ACTU, mental health groups and academics call on Cash to back reforms to protect mental health at work

ACTU, mental health groups and academics call on Cash to back reforms to protect mental health at work

The ACTU has joined with mental health advocates and academics, releasing a joint statement calling on Minister Michaelia Cash and all Work Health and Safety Ministers to vote to support key reforms recommended in both the Boland Review of Model WHS Laws and the Respect@Work report on sexual harassment in the workplace at an upcoming meeting of state, territory and federal WHS ministers.

Both reports, commissioned by the Work Health and Safety Ministers and the Federal Government respectively, recommended the inclusion of a psychological hazard regulations in the Model Work and Health Safety Act. Such a regulation would require employers to treat hazards to mental health – such as stress, occupational violence and aggression as well as bullying and sexual harassment – in the same way as physical hazards in the workplace by identifying specific risks and addressing them.

Reforms to our WHS laws require two-thirds (6 out of 9) of WHS Ministers to agree to changes. It is likely that Minister Cash will be the deciding vote at the meeting which is scheduled to take place on the 20th of May and has the power to dramatically improve workplace health and safety laws in all Australian workplaces with regard to mental health.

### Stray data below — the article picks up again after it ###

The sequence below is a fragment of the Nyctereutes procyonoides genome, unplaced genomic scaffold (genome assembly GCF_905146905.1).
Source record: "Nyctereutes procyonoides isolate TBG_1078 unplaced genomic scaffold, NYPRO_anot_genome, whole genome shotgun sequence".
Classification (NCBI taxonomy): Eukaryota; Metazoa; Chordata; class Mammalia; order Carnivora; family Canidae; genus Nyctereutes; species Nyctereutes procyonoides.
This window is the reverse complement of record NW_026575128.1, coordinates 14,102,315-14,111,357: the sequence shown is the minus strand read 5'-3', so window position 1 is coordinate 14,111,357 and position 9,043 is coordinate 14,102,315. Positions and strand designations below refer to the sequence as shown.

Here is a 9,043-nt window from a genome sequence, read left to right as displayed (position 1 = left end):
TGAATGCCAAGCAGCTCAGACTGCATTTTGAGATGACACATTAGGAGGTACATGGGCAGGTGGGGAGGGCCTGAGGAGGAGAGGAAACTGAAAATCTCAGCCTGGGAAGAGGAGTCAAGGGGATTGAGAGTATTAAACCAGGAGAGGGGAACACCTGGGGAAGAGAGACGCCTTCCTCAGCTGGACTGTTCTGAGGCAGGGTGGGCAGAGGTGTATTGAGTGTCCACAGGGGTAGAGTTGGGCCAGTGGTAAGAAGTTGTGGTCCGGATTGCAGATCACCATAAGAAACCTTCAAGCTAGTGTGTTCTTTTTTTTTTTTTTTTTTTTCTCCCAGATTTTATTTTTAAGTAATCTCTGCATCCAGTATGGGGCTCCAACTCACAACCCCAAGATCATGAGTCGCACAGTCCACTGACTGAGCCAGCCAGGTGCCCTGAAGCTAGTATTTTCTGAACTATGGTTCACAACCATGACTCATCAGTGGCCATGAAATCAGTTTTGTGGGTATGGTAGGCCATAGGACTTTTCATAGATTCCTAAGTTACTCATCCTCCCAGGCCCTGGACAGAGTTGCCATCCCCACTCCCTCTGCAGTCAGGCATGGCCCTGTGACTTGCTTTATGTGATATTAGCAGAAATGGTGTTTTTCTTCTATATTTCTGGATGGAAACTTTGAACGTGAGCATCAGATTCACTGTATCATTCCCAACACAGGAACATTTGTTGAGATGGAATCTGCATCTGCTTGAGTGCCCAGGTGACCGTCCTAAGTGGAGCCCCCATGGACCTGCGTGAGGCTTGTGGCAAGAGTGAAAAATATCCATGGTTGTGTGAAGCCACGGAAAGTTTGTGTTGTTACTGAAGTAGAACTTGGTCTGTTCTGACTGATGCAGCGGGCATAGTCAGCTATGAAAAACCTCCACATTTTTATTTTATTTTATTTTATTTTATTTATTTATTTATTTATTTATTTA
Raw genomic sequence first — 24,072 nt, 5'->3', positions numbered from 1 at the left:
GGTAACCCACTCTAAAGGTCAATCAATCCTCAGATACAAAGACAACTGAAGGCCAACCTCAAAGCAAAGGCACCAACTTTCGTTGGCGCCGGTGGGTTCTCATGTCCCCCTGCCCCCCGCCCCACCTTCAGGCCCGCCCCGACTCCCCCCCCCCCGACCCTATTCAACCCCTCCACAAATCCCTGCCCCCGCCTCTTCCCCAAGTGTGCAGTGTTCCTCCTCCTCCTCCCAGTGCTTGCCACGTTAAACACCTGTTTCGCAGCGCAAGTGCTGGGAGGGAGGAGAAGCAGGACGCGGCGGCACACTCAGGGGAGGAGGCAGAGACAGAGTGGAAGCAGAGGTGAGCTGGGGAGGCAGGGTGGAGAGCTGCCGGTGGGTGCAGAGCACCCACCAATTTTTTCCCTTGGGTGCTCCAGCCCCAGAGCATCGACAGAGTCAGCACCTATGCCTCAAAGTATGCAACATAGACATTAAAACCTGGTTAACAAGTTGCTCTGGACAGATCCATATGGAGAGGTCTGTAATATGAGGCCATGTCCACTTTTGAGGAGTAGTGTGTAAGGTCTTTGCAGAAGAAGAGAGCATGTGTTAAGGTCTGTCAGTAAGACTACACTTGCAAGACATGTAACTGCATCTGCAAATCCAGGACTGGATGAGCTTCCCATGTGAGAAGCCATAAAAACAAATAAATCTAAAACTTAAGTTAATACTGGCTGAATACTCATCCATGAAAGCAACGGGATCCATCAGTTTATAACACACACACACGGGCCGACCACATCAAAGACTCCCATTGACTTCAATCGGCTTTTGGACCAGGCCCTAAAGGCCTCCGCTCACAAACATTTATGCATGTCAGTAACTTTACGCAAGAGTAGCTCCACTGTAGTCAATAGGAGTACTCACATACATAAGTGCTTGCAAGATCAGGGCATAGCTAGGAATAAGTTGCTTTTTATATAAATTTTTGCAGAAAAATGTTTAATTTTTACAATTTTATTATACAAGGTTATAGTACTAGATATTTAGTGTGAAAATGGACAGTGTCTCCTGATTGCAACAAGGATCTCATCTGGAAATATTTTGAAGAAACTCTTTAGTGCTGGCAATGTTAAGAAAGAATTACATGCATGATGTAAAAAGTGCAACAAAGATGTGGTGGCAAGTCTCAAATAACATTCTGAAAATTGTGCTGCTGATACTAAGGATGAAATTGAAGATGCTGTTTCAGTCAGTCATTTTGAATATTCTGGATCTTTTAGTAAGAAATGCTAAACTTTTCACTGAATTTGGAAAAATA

Quotes attributable to ACTU Assistant Secretary Liam O’Brien:

“These reforms are essential to making Australian workplaces safer and reducing the instances of mental health issues and psychological injuries which affect working people every day. Australia is one of the only developed nations in the world to not have equal protections for physical and psychological health and safety.

“These changes have been recommended by two extensive reviews ordered by government, and now Minister Cash has the opportunity to ensure they will become law in every workplace.

“There should be no difference between the way an employer is required to address a hazard which might impact workers’ mental health to that which impacts their physical health.

“Mental stress is the fastest and one of the only growing causes of injury claims in the workers compensation system. We need to act to make workplaces safer for all workers."